Waterloo is a small village situated in Seneca County in the western portion of the Finger Lakes region of the US State of New York. Initially settled at the beginning of the 19th century, Waterloo is currently recognized as the birthplace of Memorial Day. Due to Waterloo’s location between the two major Finger Lakes: Seneca Lake and Cayuga Lake, numerous recreational activities, including boating, swimming, and fishing, are offered here. Despite its small size, there is much to see and do all year round in Waterloo and its surrounding region.
Geography Of Waterloo
Waterloo covers a total area of 5.71 sq. km, of which 5.59 sq. km is occupied by land, and 0.12 sq. km is covered by water. Being Seneca County’s primary county seat, Waterloo lies halfway between the northernmost points of Seneca and Cayuga Lakes and about 42 miles from Ithaca and 45 miles from Syracuse. The Seneca River and Cayuga Seneca Canal pass through the village, connecting it to the Erie Canal network.
Although a major part of the village of Waterloo is situated in the Town of Waterloo, a portion of the village situated to the south of the Cayuga-Seneca Canal is in the Town of Fayette, and a small portion in the village’s southeast forms a part of the Town of Seneca Falls. Moreover, Seneca Meadows, the biggest operating landfill in New York State, is located in the town of Seneca Falls, northeast of Waterloo.
Climate Of Waterloo
According to the Köppen climate classification, Waterloo experiences a humid continental climate with warm-wet summers and extremely cold winters. The average annual temperature ranges between 18°F to 83°F. The cold season, which lasts 3.3 months, from December 2 to March 13, has an average daily high temperature below 42°F, whereas the hot season, which lasts for 3.7 months from May 26 to September 17, has an average daily high temperature above 73°F. On average, the village receives 36 inches of rain. On the other hand, the snowy period lasts from November 10 to April 11, with an average snowfall of 58 inches per year.
History Of Waterloo
The present-day Waterloo village area was initially the site of the Cayuga Indian town of Skoi-Yase, founded in 1500. General George Washington gave General Sullivan the order to destroy Iroquois towns and crops in upstate New York in 1779 as retaliation for the Iroquois Indians' assistance of the British during the American Revolutionary War. After this Sullivan Expedition, many indigenous people left the area. The Seneca River provided the water power for the oldest enterprises in Waterloo, including distilleries and tanneries. Samuel Bear, a white man, arrived in this area in 1792, searching for a place to dwell. He saw the potential of the river water to be used by him to power a grain mill and sold to others who might follow.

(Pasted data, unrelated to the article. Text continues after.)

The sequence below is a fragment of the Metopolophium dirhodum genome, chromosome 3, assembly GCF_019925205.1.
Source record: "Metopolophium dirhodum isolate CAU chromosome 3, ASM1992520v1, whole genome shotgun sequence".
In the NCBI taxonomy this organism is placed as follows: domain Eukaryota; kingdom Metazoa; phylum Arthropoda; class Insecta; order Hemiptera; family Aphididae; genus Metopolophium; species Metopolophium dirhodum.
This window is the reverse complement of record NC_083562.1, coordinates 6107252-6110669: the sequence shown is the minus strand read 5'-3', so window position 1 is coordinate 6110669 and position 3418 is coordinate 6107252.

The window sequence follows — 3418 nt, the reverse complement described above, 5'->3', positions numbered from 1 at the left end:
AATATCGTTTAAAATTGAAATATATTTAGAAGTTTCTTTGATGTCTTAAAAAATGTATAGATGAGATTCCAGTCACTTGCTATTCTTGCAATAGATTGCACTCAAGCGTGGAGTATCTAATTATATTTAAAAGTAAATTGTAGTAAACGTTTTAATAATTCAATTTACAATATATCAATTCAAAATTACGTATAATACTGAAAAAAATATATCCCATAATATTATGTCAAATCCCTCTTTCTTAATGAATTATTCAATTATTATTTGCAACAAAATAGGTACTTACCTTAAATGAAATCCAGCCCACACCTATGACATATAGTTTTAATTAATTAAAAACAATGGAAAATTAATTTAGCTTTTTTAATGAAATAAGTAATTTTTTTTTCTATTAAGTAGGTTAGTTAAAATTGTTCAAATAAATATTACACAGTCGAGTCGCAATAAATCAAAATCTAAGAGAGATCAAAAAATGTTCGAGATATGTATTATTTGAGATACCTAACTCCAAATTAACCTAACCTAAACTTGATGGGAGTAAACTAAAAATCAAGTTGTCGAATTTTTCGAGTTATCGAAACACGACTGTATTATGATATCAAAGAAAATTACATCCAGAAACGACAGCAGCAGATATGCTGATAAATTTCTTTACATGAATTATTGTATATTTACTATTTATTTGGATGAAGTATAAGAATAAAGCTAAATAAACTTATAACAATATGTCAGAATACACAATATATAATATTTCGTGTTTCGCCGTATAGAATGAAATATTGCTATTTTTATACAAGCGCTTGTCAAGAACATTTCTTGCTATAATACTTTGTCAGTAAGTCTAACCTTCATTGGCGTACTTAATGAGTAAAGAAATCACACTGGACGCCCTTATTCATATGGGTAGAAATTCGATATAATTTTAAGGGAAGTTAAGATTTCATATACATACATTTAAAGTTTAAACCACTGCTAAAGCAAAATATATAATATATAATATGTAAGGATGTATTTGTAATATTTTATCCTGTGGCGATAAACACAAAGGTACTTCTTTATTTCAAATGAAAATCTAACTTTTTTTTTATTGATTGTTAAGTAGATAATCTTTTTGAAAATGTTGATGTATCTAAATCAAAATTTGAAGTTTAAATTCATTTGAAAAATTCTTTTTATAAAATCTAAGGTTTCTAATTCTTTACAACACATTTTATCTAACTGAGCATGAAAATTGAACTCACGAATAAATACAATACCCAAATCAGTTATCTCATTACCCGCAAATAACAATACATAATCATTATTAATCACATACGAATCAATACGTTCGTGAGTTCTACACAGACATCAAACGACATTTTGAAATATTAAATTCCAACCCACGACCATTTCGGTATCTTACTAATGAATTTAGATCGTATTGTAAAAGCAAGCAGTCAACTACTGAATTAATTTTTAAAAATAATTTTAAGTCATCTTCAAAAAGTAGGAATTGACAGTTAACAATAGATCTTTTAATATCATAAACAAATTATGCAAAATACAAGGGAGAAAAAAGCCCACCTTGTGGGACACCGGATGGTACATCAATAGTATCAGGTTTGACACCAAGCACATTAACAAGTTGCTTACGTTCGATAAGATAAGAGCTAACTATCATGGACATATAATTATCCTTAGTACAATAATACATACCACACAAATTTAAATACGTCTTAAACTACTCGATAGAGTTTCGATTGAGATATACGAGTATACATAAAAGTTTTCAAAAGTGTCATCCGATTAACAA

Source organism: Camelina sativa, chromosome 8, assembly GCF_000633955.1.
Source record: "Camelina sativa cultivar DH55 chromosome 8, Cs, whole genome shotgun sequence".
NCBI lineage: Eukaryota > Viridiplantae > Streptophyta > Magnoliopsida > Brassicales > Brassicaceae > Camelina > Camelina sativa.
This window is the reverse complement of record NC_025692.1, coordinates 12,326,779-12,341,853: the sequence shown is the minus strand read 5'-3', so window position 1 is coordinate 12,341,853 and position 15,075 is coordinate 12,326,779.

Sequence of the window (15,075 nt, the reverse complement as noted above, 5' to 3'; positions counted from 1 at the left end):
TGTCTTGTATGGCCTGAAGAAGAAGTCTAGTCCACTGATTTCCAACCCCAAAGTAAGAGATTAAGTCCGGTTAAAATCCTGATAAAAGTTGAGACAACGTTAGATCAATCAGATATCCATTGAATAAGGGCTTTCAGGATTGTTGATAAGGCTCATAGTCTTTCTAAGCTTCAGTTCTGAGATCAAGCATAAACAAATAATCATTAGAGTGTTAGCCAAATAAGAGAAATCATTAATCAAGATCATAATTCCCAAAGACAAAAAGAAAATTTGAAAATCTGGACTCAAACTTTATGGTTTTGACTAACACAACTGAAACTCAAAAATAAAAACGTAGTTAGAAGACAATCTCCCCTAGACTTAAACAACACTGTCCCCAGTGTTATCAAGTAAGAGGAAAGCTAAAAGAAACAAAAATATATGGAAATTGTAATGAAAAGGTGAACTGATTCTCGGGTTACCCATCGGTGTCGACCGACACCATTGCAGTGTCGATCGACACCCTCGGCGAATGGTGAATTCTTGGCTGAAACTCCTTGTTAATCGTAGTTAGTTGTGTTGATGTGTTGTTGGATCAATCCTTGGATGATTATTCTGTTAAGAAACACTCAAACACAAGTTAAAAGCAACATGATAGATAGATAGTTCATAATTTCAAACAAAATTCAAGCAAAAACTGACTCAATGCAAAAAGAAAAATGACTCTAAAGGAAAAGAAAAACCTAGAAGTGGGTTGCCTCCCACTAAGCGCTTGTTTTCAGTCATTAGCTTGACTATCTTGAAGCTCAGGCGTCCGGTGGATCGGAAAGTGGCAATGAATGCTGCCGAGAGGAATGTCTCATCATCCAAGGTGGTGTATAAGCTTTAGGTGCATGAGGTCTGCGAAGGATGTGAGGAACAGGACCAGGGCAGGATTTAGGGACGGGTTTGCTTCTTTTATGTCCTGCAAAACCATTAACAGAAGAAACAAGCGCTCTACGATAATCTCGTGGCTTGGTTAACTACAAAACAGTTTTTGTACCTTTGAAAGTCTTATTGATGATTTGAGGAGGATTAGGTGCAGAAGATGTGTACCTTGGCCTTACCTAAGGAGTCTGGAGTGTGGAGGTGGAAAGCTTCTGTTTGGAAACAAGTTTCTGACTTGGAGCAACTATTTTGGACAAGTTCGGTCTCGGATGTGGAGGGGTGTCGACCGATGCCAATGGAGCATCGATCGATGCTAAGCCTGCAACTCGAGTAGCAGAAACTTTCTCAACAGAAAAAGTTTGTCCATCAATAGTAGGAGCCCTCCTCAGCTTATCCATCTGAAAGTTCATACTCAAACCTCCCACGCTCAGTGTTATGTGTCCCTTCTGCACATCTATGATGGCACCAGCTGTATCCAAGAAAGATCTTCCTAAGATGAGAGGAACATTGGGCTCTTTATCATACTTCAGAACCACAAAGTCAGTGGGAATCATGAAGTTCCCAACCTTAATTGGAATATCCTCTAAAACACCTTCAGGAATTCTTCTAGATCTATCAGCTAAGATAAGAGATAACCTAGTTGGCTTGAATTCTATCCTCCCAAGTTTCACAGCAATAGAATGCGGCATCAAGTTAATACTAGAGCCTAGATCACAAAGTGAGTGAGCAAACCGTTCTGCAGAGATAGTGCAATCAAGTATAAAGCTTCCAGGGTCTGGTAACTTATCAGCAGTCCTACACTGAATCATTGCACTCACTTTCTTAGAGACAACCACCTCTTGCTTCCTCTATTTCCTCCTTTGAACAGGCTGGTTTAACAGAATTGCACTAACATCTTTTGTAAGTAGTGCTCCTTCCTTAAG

In 1795, Jabez Gorham arrived in the village. Both Samuel Bear and Jabez Gorham cleared land and established a new settlement that soon attracted people from adjacent areas. In 1824, the village of Waterloo was incorporated. The Hunt and M'Clintock homes in Waterloo served as the location of a significant portion of the preparation for the first woman's rights convention, which was held in Seneca Falls, New York, in 1848. In 1866, the second incorporation of the village of Waterloo coincided with the celebration of Memorial Day. Waterloo held the first official ongoing memorial for veterans who had perished in battle on May 5, 1866. In 1966, President Lyndon B. Johnson officially declared Waterloo to be Memorial Day's birthplace.
Population And Economy Of Waterloo
As per the latest US Census, Waterloo has a population of 4,707 inhabitants. The top ethnic groups in Waterloo include White (Non-Hispanic) at 96.3%, White (Hispanic) at 1.38%, Black (Non-Hispanic) at 0.807%, Asian (Non-Hispanic) at 0.701%, American Indian & Alaska Native (Non-Hispanic) at 0.574%. Veterans make up 12.2% of Waterloo’s population, of which 97.1% are males and 2.9% are females.
The city's economy employs 2,310 people. The employment rate in Waterloo is 58.8% with a poverty rate of 11.3%. Waterloo has a median household income of $58,255 and a median property value of $91,400. Moreover, over the past year, the job market in Waterloo has increased by 1.8%. In comparison to the US average of 33.5%, future job growth in Waterloo is expected to be 34.7% during the next decade.
Attractions In Waterloo
Waterloo is well-known for its several historic buildings and beautiful American architecture. Some of these historical buildings include James Russell Webster House, Waterloo Library, United Methodist Church, Saint Paul's Church, M'Clintock House (the birthplace of the Women's Rights Convention), Hunt House, First Presbyterian Church, and William H. Burton House. The historical, cultural, and natural splendor are all found in this small village of Waterloo. Whether you are traveling with family or friends or seeking a thrilling solo trip, Waterloo has something to offer for everyone. For a weekend to remember, make Waterloo your next destination.